Objectives: To understand the employment preferences of Malawian public sector registered nurses, and to ascertain whether salary increases significantly affect how nurses regard their employment.
Methods: A discrete choice experiment was used to assess the significance of six job attributes on nurses' preferences over pairs of job descriptions: net monthly pay, provision of government housing, opportunities to upgrade their qualifications, typical workload, availability of resources and place of work. A multivariate model was used to estimate the extent to which nurses were willing to trade between their monetary benefits, non-monetary benefits, and working conditions, and to determine the relative importance of the job attributes.
Results: Most nurses were willing to trade among attributes, and very few appeared to have preferences that were dominated by a single job attribute. All attributes had a statistically significant influence on nurses' preferences, and further analysis showed the rate at which they were willing to forego pay increases for other improvements in their employment conditions. Opportunities to upgrade professional qualifications, government housing and the increases in net monthly pay had the greatest impact on nurses' employment choices.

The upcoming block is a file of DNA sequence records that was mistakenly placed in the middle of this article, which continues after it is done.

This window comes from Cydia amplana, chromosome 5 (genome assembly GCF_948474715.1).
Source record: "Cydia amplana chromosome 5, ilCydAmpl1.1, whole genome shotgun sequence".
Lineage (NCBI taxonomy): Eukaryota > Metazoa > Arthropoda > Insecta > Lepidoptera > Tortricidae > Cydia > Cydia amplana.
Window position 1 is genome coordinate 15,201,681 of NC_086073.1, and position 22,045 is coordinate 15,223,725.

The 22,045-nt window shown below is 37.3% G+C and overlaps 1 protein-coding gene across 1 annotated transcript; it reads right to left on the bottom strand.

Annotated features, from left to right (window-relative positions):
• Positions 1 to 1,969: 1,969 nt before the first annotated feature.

Conclusions: Salary enhancement can improve the motivation and retention of nurses, as well as improvements of employment conditions, which support existing efforts to address the health worker shortage.